How High School Students Can Prepare for and Become Entrepreneurs in High School
Updated: Aug 7, 2019
Entrepreneurship is a quickly growing career path within the United States. In 2016, 15 million Americans reported that they were self-employed, according to statistics from the Bureau of Labor Statistics. This accounts for just over 10% of the workforce.
For young adults getting ready to enter the workforce, this flexible career path offers the opportunity to be your own boss, set your own hours, and pursue a passion.
Whether you already have a skill that you’d like to make into a business, study in a business program, or just want to prepare for a career of working for yourself, there are certain steps that you can take while still in high school to become a successful entrepreneur.
Learn business fundamentals
Every entrepreneur is first and foremost a business owner. Talented creative professionals, such as photographers and writers, still need to understand how a business is run. This includes interacting with clients, collecting payments and keeping financial records, and complying with state and federal regulations.
High school students can get a head start on learning these important skills through formal education or informal experience.
Take a business class. Many high schools now offer technical classes that can benefit future entrepreneurs in everything from computer programming to bookkeeping. If your school does not offer these classes, request to audit freshmen-level classes at a nearby university or seek out free online resources.
Shadow a business owner. The best place to learn about entrepreneurship is from someone actually doing it. If you can find someone with a successful, established business in your field, talk to them about job shadowing, interning, or an after-school job. Chances are they will be flattered and more than willing to help the next generation of entrepreneurs get off to a great start.
Get hands on experience. If you are ready to jump right into running a business, go for it! Do you babysit or walk dogs? Turn that part-time gig into a legitimate business by registering it with your state officials, getting a tax identification number (and filing your taxes correctly), and marketing. You’ll gain valuable business experience and new customers at the same time.
Dedicate yourself to your craft
The foundation of any successful business is the product or service that they provide to customers. The more time that you spend perfecting that product or service, the happier your customers will be and the more successful your business will become.
This can apply to part-time work that you already do or a new enterprise that you aspire to create. If you can gain extra credentials to set yourself apart from the competition, do it.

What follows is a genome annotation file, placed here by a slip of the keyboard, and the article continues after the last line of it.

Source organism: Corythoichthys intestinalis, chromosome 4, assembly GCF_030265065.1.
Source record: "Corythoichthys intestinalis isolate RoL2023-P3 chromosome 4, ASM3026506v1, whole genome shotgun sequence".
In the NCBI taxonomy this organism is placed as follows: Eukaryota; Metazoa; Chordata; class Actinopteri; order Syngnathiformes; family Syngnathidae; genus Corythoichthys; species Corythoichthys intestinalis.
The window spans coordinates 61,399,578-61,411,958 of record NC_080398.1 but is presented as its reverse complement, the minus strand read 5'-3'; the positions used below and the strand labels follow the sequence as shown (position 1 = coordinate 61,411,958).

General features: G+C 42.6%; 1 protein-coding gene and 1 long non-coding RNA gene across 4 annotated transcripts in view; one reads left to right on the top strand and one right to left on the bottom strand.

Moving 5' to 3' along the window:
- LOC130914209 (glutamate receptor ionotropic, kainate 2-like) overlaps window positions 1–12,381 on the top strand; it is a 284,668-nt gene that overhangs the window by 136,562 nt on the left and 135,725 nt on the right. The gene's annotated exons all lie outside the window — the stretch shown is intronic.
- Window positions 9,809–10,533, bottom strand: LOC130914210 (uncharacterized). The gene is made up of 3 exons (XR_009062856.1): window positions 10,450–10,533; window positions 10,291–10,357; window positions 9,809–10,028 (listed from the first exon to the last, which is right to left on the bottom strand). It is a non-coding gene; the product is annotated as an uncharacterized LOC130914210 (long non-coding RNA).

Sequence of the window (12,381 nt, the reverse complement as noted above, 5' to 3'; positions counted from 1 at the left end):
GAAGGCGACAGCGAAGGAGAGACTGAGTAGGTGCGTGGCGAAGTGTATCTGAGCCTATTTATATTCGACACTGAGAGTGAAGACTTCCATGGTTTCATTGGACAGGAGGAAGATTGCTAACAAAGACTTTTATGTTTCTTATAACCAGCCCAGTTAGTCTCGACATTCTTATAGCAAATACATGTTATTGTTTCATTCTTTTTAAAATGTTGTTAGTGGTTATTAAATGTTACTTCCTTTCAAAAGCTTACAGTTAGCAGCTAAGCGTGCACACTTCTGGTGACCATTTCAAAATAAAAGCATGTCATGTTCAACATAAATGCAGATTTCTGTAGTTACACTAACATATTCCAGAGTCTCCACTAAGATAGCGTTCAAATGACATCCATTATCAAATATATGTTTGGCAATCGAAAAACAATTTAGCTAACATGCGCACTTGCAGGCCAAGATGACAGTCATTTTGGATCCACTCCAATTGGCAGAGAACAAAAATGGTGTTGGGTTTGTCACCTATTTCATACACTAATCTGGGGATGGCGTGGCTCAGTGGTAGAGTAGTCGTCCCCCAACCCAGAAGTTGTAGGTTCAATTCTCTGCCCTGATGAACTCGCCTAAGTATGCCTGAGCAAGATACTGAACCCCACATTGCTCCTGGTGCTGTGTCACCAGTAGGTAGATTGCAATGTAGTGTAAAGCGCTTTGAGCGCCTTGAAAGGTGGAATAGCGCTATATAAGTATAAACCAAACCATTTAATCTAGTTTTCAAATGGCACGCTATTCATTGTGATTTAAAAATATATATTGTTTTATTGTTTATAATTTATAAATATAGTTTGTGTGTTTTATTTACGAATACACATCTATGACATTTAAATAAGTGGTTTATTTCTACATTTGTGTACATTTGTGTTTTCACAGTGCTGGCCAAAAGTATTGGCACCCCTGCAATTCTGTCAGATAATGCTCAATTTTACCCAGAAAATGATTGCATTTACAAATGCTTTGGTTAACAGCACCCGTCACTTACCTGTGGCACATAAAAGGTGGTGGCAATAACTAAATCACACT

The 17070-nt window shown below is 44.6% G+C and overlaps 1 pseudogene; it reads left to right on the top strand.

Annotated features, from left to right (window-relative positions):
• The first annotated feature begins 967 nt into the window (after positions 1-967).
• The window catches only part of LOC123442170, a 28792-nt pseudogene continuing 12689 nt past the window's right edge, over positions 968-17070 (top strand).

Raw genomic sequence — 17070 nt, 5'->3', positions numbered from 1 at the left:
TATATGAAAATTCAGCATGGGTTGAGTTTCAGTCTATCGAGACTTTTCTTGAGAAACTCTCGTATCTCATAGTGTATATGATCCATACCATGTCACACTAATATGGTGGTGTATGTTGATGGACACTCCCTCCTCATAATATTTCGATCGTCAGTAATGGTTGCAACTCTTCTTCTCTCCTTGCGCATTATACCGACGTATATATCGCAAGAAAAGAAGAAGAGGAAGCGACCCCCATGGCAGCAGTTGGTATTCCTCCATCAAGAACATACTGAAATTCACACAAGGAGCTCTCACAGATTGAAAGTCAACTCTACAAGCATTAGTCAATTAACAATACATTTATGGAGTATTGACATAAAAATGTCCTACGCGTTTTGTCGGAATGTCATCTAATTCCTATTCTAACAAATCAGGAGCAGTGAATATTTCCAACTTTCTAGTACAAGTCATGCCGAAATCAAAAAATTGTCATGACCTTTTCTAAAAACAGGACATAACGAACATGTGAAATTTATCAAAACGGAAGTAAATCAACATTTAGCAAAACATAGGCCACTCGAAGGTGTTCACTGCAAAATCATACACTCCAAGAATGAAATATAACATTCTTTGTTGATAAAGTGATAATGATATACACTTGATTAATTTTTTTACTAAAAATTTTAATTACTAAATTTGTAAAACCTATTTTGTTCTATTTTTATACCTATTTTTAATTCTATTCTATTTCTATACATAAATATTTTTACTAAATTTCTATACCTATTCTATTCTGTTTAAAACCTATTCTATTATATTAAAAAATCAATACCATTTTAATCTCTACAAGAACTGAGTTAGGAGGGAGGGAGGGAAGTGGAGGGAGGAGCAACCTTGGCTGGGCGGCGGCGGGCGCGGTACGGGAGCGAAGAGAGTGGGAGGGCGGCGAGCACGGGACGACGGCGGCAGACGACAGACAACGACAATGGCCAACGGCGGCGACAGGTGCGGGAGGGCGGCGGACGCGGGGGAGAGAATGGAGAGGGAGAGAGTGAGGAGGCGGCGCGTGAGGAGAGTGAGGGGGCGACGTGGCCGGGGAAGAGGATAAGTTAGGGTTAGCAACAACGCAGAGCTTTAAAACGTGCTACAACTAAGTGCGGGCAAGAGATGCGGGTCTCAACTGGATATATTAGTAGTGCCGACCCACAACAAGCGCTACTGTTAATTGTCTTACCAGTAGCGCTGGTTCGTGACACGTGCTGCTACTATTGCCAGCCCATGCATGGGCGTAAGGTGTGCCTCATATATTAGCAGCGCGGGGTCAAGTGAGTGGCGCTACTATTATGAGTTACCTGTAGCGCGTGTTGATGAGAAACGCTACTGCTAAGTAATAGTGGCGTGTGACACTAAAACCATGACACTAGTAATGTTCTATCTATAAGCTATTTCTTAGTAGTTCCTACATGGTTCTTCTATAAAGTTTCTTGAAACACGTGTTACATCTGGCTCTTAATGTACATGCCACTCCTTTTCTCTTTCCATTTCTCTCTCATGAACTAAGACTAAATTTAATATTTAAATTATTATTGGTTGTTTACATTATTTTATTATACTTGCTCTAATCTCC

Babysitters can become CPR certified. Dog walkers can learn how to provide grooming services. If you aren’t able to provide these extras yourself, work to develop a referral network with other businesses. Your customers will be happy that you went above and beyond to help meet their needs.
Hone your work ethic
Setting your own hours sounds pretty great. Given the choice, who would choose to wake up early to put in a full day at the office? Most successful entrepreneurs wake up early, stay late, and often work weekends.
You can set your own hours. Entrepreneurship often comes with flexibility, which is why it is so appealing. But if you take time off during the day, expect to have work to do in the evening to keep up. Once you are the boss, you can give yourself time off but you also need to keep yourself accountable to doing great work, no matter what time of day or night.
Learning is working. Entrepreneurs know that self-improvement is key to business success. Dedicate time everyday to learning something new. This may mean that you turn off Netflix to read a book about workplace efficiency or customer service.
The first few years are hard. New businesses face the most significant hurdles as they develop a strong customer base, refine their business practices, and establish themselves in the community. You may have to put in extra hours during the early days to ensure long-term success.
It’s also important to learn to accept and learn from failure. When you are first starting out, you will make mistakes with your business. Rather than let those setbacks derail your entire plan, find what you can improve and move on. Successful entrepreneurs know that failure is part of any enterprise and is felt even more keenly when you are the boss, responsible for the success or failure of the business. Pick yourself back up, dust yourself off, and get back to work.
It is never too early to prepare for entrepreneurship.
If you have a great idea or passion to create your own business, learn what you can as a high school student from classes and mentor, perfect your product or service, and get to work. Before you know it, you’ll be a successful young entrepreneur living your dream.
Written by JASON PATEL, Former Career Ambassador at the George Washington University and Founder, Transizion.